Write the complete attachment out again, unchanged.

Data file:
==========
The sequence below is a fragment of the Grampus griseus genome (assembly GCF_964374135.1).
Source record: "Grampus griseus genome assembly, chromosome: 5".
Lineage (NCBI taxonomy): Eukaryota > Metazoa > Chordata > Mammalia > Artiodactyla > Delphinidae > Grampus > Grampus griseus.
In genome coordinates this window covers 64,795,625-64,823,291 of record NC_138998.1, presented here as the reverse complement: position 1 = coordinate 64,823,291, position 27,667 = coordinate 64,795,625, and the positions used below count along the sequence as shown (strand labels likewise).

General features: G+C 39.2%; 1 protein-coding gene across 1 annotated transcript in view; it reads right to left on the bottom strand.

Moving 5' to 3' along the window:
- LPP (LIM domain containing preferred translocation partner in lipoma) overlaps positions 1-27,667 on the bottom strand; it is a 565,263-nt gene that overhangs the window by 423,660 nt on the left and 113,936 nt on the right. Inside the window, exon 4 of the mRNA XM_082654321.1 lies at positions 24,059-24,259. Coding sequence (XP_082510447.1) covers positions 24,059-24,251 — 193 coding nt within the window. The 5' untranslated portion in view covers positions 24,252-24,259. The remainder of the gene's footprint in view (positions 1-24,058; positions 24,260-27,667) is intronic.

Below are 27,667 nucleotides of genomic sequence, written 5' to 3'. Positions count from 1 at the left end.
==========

The sequence below is a fragment of the Grampus griseus genome (assembly GCF_964374135.1).
Source record: "Grampus griseus genome assembly, chromosome: 5".
Lineage (NCBI taxonomy): Eukaryota > Metazoa > Chordata > Mammalia > Artiodactyla > Delphinidae > Grampus > Grampus griseus.
In genome coordinates this window covers 64,795,625-64,823,291 of record NC_138998.1, presented here as the reverse complement: position 1 = coordinate 64,823,291, position 27,667 = coordinate 64,795,625, and the positions used below count along the sequence as shown (strand labels likewise).

General features: G+C 39.2%; 1 protein-coding gene across 1 annotated transcript in view; it reads right to left on the bottom strand.

Moving 5' to 3' along the window:
- LPP (LIM domain containing preferred translocation partner in lipoma) overlaps positions 1-27,667 on the bottom strand; it is a 565,263-nt gene that overhangs the window by 423,660 nt on the left and 113,936 nt on the right. Inside the window, exon 4 of the mRNA XM_082654321.1 lies at positions 24,059-24,259. Coding sequence (XP_082510447.1) covers positions 24,059-24,251 — 193 coding nt within the window. The 5' untranslated portion in view covers positions 24,252-24,259. The remainder of the gene's footprint in view (positions 1-24,058; positions 24,260-27,667) is intronic.

Below are 27,667 nucleotides of genomic sequence, written 5' to 3'. Positions count from 1 at the left end.